Saturday, March 10, 2012

On jury service

Being called for jury service (I hope to be excused because obv. not being paid for two weeks would be a huge burden on me) has made me reflect on a few of the things that are wrong with jury service.

You are not paid. The government wants me to do two weeks' unpaid work for it. (In effect, because it will not compensate me for my lost pay, it wants me to pay for my own service to it.) You can counterargue that I am a citizen and it's my own justice system, but it is not. No one consults me on the laws that are applied and no one asks me who should apply them. I do not select magistrates or judges, and I do not have a say in which laws should apply in our nation or what the outcomes of those laws should be. You can argue that I am forced to vote for representatives who do decide them but those representatives do not consult me either. I am compelled to obey the law: I am not asked to consent to it. My belief is that, broadly, things should only be forbidden that I would consent to being forbidden for myself, and things should only be forbidden for me that I wish forbidden for others. So murder's out, but smoking weed is not. I may not like taxes but I want others to pay them.

So the government wants me to be part of a jury for it, but doesn't want to pay for my time. It should. It should fully compensate me for the time it wants me to spend pursuing its ends. It is responsible for justice and maintaining order. I am not. It makes it clear I am not by not permitting me to express my own view on what is just and what is not. I cannot confiscate wealth, which I believe to be just, and if I do so, I will myself be imprisoned.

Another problem lies in conscience. I cannot in good conscience commit someone to prison for something I do not believe is wrong, even if the state insists that it is wrong. I will not find someone guilty for drug possession, regardless of the evidence. I will not find someone guilty for petty crimes that I believe should not be punished with jail time. I don't believe it serves anything to send burglars to jail. No one becomes a burglar if they have good alternatives, and the state should devote more time to helping create good alternatives than it does on raving about how it will be tough on crime. Many burglaries are done by drug addicts: I will not punish people for the circumstances of their life leading them to drug addiction and I will not punish anyone for the government's insistence on creating scarcity in the drug market so that prices are artificially high. I will not find someone guilty for resisting arrest or for assaulting a police officer because I believe the police are politicised thugs, who invent their own version of justice on the street, and should be resisted. I could never be sure that the person who assaulted the copper did not have reason to, because I believe the police routinely lie and falsify evidence.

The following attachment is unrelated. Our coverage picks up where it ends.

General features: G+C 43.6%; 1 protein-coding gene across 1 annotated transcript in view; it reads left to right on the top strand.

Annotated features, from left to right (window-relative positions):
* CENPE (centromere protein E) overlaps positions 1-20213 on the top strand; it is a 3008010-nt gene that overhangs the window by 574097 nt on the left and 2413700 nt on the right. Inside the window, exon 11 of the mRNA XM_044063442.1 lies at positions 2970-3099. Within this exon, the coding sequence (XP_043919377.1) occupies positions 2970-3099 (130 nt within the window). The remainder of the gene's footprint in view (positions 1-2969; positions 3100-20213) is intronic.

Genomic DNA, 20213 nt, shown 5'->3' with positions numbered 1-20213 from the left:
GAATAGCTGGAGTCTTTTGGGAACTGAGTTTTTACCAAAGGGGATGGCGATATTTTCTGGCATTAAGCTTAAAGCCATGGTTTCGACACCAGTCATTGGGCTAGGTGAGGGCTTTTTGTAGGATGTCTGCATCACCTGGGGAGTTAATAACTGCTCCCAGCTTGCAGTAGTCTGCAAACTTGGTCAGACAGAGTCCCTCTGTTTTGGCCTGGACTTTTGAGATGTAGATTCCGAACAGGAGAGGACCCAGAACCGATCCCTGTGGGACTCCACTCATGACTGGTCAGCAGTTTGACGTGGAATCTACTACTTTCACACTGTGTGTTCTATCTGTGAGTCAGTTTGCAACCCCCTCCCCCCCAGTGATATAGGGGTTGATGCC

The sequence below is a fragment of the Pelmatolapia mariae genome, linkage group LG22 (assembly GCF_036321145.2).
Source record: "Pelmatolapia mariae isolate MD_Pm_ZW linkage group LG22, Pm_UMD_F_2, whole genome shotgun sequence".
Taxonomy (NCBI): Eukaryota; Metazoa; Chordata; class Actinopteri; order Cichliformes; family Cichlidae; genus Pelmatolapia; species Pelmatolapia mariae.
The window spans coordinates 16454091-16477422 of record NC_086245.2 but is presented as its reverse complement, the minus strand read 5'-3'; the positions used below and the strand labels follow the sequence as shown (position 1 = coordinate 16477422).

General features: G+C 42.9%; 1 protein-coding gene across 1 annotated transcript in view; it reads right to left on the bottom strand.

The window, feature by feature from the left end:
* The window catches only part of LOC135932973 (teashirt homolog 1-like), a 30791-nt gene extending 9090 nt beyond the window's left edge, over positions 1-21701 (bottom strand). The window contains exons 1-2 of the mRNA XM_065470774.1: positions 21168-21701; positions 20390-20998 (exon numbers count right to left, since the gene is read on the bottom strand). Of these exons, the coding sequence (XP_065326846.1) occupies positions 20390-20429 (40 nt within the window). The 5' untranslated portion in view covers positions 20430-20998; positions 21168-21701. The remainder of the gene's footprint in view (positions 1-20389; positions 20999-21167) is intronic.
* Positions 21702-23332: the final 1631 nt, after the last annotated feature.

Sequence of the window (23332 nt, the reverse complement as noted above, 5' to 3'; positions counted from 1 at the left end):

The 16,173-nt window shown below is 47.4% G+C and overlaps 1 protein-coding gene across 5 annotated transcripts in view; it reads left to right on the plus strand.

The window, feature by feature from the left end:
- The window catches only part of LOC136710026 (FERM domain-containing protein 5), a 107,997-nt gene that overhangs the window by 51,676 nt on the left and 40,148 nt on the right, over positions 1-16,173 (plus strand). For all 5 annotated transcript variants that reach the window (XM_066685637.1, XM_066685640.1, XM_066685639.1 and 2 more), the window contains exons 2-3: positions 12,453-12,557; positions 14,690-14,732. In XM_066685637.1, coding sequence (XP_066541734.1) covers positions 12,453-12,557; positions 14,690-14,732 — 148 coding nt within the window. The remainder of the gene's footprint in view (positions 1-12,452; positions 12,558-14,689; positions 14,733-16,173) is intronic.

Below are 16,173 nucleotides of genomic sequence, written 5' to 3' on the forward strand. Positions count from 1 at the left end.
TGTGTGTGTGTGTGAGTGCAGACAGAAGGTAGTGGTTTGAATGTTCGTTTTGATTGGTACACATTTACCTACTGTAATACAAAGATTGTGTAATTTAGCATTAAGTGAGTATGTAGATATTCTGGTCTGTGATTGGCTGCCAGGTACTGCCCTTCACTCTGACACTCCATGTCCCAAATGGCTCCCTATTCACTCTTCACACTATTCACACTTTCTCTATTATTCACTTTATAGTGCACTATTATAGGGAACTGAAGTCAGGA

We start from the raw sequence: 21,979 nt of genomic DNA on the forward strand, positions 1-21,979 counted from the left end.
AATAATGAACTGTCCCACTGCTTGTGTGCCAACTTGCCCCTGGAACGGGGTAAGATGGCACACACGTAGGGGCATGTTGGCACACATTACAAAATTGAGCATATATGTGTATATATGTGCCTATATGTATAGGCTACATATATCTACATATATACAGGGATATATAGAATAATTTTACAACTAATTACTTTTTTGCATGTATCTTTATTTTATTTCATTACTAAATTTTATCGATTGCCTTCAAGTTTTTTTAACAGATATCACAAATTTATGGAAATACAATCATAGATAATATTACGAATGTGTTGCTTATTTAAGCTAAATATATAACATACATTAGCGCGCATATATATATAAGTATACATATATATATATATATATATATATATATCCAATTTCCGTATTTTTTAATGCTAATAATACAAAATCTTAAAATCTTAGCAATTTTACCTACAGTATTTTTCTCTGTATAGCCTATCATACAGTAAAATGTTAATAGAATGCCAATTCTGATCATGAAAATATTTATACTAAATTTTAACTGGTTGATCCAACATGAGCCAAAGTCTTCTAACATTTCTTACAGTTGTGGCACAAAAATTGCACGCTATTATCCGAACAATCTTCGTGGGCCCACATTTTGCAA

On the other hand, if you are on trial for a crime that is very difficult to prove and difficult to bring to trial, I will automatically find you guilty unless there is very good reason to find you innocent. Yes, I know this runs counter to the presumption of innocence, but I can't be compelled to abide by that. The prosecution service has lawyers who carefully weigh the evidence and decide whether there's a case. I think that makes you likely to be guilty if they decide there is. Very few people have been falsely convicted of murder, for instance, and vanishingly few are acquitted. That doesn't mean that no one is innocent, only that I will presume they are guilty unless evidence compels me to think otherwise. If you are on trial for serious fraud, you might just as well not have the case though. It's close to impossible to bring a serious fraud case, because jurors cannot usually follow the intricacies and wrongly acquit people who are quite clearly guilty. So the prosecution service tends to need to be very confident in these cases. Their judgement is much better than mine, so I will find serious fraudsters instaguilty and not worry about it.

Personally, I also have focus issues, and cannot sit and listen to people talk. I've never been diagnosed with ADD or whatever (although I'm sure I easily could), but I would surely be held in contempt of court for not seeming to pay attention. In fact, the only way I could bear to be talked at for hours on end would be to read or do something else at the same time.

I do not believe in civic duty. I do not consent to our form of government and I have not signed the so-called social contract. Government is an expression of the current power structure in a nation and its priorities. It should not be confused with the civil structures that on the whole protect us from the exercise of power. Anarchists should never be willing to serve the government unless it is employing them. The government wants me to serve it but doesn't want to pay me, and I'm sorry but I don't want the job, thanks.


Anonymous Anonymous said...

You are more warped than I thought.

March 11, 2012 at 1:32 PM  

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